With unforgettable caramel flavor and bursting with plump pecans, this old-fashioned cooked candy is a Sooner tradition in the state of Oklahoma--and it's been a family favorite in the Ewer household for five generations!
Not for the inexperienced candy-maker, but for those with a good knowledge of candy-cooking, it's a heavenly holiday treat.
6 cupssugar, divided
2 cupslight cream or half-n-half
1⁄4 teaspoonbaking soda
1 cupbutter, unsalted
1 teaspoonvanilla extract
2 poundspecans, shelled (about 8 cups)
Combine 4 cups of sugar and the milk or half-n-half in a large, heavy saucepan. (Rub the sides of the saucepan with butter, to help prevent graininess.) Stir and set aside.
Put the remaining 2 cups of sugar in a large iron skillet over medium heat. Stir constantly until the sugar starts to melt. At that time, place the sugar-milk mixture over low heat, stirring occasionally until the sugar dissolves.
At the same time, continue melting the sugar in the skillet, stirring, until all is melted and it is the color of light brown sugar. Melting sugar scorches VERY easily, so watch carefully. The entire process may take almost 30 minutes; at the end, you want one pan of light-brown melted sugar AND the milk-sugar mixture at a very light simmer.
The next step requires family teamwork. Pour the melted sugar into the simmering milk-sugar mixture in a stream "no bigger than a knitting needle". Stir constantly! This step may take five minutes, and works best if someone strong pours the melted sugar v-e-r-y s-l-o-w-l-y.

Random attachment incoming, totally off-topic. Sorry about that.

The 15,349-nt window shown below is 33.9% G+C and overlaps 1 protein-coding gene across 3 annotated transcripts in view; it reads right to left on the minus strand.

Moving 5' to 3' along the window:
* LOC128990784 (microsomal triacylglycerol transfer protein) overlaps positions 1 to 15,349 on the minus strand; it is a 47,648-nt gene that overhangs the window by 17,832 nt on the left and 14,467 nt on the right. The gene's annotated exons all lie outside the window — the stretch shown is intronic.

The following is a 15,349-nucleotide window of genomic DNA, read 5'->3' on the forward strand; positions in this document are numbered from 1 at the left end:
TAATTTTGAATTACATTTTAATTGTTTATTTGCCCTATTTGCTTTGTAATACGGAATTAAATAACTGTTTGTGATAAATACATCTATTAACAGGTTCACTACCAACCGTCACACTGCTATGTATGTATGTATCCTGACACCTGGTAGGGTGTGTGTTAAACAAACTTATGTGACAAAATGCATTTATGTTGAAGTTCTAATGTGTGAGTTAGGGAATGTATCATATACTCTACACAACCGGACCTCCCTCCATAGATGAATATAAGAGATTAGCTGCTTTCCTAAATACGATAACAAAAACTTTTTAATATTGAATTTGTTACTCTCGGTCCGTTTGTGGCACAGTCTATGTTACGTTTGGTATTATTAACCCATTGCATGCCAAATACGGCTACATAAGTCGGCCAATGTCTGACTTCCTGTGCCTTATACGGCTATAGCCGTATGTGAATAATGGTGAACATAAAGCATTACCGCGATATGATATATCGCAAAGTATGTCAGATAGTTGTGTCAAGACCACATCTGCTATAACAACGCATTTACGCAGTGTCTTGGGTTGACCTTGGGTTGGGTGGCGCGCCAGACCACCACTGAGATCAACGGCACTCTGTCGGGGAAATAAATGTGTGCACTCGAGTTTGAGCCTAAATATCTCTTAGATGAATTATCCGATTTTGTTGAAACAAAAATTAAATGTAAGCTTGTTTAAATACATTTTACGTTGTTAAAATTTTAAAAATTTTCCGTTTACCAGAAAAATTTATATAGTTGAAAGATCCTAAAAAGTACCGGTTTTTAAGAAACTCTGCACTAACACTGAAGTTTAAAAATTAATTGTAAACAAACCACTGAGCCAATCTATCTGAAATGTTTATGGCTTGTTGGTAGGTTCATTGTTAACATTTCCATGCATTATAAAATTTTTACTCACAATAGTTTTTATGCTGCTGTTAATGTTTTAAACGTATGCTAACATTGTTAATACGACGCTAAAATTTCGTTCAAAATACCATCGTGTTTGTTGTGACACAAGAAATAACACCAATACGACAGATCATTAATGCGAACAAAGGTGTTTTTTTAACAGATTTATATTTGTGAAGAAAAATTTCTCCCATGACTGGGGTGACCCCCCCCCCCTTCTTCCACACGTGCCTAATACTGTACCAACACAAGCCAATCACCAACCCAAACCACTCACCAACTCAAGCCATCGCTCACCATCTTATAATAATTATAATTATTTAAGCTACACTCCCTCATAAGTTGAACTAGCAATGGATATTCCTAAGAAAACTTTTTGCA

Continue cooking the combined mixture to the firm ball stage (246 degrees; higher at high altitudes), do not stir, other than to scrape the sides of the pan occasionally.
Remove from the heat at once. Stir in the baking soda--the candy will foam vigorously, so call the children to watch this step. Plop the butter into the foaming mixture, and let everything stand without stirring for 30 minutes.
Add vanilla and beat with a wooden spoon until the mixture stiffens and loses its gloss. This process may take 10 to 15 minutes, so beat in turns with your helper . Add the pecans, stir to mix, and turn the candy out into a buttered 13-by-9-inch rectangular pan.
Let the candy cool until barely warm; cut in smallish pieces--it's rich.
This candy is a wonderful keeper if each piece is wrapped in aluminum foil, and the wrapped pieces stored in an airtight container.
Aunt Bill's Brown Candy is traditionally sent by the women in our family to family members serving in the military. It's sturdy, keeps well and won't be damaged in transit--and brings an unforgettable taste of home to our family members in service.